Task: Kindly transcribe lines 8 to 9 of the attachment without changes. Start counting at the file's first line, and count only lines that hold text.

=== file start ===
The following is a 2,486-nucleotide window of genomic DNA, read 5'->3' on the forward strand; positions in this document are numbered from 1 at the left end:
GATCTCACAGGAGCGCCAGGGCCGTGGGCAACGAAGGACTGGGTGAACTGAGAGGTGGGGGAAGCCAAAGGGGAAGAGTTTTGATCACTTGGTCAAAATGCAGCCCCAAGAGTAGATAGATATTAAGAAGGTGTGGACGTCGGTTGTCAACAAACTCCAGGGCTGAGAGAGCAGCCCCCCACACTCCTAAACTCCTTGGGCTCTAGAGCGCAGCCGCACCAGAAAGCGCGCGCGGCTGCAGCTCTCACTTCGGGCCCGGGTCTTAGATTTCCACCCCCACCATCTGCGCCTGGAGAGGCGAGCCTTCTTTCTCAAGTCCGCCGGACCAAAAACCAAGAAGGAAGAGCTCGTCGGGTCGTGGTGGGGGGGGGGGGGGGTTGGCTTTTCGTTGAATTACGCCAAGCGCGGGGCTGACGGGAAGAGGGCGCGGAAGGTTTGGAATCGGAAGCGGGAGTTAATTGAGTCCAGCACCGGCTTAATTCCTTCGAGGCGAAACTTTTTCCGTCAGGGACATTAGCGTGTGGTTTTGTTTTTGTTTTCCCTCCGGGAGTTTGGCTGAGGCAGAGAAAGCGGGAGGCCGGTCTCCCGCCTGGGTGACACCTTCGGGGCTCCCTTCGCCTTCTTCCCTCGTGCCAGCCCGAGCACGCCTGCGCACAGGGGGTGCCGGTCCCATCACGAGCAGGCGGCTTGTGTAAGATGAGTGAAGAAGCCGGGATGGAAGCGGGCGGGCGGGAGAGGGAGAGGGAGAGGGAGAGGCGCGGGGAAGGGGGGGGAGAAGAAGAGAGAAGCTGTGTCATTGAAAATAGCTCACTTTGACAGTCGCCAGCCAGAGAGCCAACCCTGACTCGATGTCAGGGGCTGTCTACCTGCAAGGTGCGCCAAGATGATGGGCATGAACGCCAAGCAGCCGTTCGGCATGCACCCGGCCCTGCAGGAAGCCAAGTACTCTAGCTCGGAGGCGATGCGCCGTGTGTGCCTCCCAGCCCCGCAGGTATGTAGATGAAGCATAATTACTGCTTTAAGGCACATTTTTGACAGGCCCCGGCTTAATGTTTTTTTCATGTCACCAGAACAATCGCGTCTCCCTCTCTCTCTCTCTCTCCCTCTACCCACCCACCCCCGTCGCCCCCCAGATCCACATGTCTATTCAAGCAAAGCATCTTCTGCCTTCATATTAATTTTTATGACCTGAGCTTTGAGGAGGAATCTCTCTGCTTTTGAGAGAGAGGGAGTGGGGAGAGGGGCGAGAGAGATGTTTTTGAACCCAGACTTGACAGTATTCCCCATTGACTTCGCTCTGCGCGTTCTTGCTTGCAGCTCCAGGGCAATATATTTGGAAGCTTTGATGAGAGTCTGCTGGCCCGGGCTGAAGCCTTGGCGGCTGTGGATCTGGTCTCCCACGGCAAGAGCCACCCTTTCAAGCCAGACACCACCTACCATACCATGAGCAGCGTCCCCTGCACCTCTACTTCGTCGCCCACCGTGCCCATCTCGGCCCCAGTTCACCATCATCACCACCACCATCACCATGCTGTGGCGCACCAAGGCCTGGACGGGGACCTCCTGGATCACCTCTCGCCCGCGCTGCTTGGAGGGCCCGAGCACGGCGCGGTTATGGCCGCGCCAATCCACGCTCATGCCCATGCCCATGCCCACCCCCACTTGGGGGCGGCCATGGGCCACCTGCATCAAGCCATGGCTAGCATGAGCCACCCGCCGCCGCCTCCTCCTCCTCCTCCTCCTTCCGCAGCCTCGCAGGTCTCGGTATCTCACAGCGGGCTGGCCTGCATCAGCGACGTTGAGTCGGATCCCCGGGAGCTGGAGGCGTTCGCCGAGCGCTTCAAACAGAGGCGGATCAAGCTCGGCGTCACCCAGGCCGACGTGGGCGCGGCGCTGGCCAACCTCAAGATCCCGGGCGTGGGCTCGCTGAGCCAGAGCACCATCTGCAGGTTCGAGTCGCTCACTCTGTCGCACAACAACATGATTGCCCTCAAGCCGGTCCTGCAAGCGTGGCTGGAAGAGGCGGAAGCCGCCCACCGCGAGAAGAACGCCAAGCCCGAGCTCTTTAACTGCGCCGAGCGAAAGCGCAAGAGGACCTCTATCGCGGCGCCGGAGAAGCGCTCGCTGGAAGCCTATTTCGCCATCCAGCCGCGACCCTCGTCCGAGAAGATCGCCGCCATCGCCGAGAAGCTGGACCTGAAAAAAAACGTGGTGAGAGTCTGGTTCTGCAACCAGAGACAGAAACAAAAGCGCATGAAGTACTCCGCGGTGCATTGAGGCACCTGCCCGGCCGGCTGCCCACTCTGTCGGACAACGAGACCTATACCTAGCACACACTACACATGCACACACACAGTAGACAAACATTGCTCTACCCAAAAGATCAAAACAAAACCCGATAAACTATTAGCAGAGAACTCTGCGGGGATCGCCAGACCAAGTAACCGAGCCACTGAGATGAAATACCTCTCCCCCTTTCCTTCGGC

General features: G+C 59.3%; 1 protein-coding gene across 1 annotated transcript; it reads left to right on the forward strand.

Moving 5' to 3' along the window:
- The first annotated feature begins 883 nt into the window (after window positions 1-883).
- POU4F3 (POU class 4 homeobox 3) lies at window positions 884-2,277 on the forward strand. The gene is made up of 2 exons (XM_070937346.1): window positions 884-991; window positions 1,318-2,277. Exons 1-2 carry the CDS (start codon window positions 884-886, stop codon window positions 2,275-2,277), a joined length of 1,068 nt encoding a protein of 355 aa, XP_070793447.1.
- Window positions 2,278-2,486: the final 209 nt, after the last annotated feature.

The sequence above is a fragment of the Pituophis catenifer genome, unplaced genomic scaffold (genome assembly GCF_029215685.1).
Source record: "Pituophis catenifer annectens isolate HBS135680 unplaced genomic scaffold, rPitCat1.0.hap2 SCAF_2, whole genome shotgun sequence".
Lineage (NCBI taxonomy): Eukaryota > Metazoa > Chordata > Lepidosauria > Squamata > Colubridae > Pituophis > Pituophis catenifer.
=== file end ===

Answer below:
The sequence above is a fragment of the Pituophis catenifer genome, unplaced genomic scaffold (genome assembly GCF_029215685.1).
Source record: "Pituophis catenifer annectens isolate HBS135680 unplaced genomic scaffold, rPitCat1.0.hap2 SCAF_2, whole genome shotgun sequence".